Mobile data coverage would allow results to be immediately easily scored and uploaded to improve predictive models of student performance. Rapidly improving Natural Language Processing, specifically speech recognition, could make feasible the automatic scoring of oral fluency, which is both an extremely strong predictor of reading comprehension and extremely time intensive to administers as it must be conducted by highly trained reading specialists.

Professionally, Owen has worked as a classroom teacher in New Orleans as part of Teach for America, as a consultant to ed-tech startups in Latin America and currently as Director of Pearson Affordable Learning Fund (PALF) where he is continuing his role while be pursue s a DPhil part-time. PALF is an impact investing fund that backs innovative educational start-ups in low-and-middle income countries. In addition to monitoring the business performance of the portfolio companies by serving on their various board, he work with the teams to measure, report and improve student learning outcomes.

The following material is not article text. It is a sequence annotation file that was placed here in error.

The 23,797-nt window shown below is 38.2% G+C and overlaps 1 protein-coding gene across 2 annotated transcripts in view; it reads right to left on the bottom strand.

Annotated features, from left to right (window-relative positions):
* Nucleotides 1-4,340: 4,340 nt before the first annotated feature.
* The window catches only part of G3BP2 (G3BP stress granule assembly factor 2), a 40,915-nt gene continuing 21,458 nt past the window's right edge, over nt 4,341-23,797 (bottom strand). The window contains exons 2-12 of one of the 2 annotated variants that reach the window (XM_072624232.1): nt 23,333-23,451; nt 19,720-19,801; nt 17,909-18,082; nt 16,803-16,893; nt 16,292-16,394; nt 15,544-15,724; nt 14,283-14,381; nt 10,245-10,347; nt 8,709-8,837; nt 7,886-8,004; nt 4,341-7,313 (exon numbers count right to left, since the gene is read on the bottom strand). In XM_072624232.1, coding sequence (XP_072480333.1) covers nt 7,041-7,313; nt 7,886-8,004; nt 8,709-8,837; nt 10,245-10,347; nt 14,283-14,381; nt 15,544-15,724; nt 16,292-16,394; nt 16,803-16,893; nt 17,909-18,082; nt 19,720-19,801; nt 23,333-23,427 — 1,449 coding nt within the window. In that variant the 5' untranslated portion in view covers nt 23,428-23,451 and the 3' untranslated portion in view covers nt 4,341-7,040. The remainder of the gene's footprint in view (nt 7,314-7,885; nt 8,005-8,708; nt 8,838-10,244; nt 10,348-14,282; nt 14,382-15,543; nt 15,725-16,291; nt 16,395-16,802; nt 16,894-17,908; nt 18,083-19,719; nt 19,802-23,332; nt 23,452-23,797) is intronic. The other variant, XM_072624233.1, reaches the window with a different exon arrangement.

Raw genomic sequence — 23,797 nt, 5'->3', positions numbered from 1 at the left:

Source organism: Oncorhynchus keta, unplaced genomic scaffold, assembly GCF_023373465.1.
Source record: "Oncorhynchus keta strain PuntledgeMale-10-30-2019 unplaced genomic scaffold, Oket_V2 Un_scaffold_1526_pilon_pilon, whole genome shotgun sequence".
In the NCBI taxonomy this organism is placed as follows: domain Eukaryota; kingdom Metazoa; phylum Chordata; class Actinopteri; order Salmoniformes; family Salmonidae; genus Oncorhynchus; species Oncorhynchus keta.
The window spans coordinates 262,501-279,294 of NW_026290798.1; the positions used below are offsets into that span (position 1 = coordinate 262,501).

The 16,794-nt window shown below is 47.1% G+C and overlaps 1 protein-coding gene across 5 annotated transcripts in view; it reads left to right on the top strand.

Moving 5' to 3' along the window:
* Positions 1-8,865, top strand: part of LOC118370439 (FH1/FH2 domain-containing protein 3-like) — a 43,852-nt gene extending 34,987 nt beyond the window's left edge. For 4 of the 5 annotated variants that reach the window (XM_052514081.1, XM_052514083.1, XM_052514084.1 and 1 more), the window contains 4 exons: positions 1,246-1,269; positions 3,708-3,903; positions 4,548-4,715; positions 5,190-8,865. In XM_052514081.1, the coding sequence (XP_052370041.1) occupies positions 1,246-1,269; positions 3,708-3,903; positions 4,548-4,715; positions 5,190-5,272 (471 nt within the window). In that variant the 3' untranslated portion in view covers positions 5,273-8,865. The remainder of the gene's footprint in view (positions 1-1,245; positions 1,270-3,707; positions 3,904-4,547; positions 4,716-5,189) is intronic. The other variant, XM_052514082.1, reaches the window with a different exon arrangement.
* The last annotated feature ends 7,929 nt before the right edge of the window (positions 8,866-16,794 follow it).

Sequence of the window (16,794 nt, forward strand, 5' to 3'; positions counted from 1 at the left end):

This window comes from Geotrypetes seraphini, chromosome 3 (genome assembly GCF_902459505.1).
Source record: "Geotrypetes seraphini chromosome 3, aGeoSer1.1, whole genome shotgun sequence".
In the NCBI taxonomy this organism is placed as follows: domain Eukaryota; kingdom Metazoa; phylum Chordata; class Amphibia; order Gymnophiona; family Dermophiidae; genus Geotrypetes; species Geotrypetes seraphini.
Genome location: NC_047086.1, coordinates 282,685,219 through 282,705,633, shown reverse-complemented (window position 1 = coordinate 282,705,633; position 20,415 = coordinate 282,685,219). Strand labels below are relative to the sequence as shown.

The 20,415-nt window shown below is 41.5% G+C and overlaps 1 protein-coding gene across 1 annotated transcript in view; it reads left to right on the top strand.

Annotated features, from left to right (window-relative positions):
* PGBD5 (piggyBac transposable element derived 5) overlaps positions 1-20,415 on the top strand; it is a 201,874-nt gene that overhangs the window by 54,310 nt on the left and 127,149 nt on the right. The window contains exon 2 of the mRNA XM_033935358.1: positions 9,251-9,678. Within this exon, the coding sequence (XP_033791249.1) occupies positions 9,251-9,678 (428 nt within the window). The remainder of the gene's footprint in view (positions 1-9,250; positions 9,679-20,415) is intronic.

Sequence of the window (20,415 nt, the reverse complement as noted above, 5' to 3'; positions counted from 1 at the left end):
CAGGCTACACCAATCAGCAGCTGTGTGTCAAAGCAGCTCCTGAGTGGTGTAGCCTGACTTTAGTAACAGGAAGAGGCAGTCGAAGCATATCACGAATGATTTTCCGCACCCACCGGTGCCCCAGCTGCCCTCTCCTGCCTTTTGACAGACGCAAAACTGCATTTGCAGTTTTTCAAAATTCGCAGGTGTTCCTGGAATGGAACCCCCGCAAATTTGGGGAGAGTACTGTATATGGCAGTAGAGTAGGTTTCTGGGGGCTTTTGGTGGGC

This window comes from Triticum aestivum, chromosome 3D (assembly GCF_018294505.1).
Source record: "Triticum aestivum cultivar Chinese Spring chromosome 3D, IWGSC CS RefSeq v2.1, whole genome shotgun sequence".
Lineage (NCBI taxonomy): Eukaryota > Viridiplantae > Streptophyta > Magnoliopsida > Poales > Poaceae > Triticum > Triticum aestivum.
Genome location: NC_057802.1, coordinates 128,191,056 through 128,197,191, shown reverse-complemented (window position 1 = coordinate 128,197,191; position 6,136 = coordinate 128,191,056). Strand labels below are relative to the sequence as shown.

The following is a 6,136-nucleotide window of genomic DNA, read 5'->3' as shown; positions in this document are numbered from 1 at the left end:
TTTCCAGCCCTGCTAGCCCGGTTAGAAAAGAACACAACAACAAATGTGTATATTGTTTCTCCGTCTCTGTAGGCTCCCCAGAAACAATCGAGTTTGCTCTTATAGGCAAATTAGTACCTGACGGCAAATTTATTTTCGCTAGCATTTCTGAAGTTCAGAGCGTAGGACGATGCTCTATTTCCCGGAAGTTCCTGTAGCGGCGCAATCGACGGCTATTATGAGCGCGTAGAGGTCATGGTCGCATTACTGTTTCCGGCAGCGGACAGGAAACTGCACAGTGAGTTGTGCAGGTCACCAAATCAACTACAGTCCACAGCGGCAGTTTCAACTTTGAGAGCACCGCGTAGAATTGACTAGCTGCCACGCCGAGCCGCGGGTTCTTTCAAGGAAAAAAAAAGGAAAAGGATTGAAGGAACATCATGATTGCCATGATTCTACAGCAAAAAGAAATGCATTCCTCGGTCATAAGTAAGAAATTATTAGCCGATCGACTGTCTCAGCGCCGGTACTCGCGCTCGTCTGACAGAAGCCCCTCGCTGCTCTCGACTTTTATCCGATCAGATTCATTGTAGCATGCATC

Inga is a DPhil (PhD) Candidate in Comparative and International Education, with a research focus on higher education for refugees. Originally from Norway, she has spent over seven years teaching in Rwanda and Lebanon.

Prior to enrolling in the DPhil program, she earned her M.S. in Global and International Education from Drexel University (Pennsylvania, USA), and her B.A. in Biology from Truman State University (Missouri, USA).